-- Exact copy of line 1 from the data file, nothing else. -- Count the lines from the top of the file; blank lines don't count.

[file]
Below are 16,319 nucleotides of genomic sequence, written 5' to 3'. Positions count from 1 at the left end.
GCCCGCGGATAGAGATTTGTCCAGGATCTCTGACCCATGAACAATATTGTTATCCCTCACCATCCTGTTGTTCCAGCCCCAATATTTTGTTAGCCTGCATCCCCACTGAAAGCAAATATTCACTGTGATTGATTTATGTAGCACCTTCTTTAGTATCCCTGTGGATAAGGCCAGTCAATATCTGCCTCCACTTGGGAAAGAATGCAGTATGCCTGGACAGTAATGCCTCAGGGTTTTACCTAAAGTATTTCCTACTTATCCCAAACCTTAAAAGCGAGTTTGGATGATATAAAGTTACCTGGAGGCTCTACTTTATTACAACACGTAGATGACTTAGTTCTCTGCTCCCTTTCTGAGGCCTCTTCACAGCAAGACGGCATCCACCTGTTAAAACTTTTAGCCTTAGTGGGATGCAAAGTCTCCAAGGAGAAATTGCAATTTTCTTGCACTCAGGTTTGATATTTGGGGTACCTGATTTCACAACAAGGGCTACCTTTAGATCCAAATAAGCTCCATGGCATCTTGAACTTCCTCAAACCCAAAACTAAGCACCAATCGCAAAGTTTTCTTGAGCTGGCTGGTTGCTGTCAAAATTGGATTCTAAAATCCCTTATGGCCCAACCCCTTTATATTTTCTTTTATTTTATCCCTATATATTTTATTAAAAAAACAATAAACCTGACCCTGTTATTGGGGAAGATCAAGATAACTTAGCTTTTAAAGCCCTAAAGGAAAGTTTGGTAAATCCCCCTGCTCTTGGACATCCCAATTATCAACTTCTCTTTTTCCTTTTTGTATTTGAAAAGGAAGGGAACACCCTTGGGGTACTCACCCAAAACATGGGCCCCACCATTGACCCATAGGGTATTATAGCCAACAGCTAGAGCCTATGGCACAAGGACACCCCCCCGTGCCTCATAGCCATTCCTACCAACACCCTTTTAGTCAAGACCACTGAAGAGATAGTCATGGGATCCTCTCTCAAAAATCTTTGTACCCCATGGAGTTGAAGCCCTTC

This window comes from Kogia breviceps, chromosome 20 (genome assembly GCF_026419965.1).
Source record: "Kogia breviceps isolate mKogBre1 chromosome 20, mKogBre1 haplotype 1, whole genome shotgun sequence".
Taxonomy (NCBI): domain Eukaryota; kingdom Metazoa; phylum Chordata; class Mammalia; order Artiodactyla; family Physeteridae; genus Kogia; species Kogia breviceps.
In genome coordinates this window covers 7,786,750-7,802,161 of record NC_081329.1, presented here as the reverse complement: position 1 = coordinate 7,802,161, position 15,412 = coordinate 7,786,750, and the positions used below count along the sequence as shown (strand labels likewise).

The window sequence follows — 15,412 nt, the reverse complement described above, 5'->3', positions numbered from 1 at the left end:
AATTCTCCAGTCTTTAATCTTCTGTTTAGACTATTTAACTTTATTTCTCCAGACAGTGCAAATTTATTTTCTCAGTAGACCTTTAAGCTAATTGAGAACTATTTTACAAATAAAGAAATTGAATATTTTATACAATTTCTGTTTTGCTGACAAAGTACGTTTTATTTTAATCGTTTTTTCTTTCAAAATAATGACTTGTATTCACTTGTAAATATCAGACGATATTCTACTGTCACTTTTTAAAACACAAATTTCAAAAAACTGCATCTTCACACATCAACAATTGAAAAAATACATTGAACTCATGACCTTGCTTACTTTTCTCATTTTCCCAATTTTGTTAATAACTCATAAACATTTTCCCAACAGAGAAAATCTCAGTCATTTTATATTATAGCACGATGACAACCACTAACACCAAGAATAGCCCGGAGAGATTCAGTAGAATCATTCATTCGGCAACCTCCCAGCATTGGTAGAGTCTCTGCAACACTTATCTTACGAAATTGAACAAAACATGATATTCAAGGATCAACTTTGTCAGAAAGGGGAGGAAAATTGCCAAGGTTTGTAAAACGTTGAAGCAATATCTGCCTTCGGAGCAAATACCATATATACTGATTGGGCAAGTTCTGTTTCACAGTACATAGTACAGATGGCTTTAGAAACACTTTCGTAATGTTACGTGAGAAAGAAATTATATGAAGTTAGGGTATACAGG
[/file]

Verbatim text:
Below are 16,319 nucleotides of genomic sequence, written 5' to 3'. Positions count from 1 at the left end.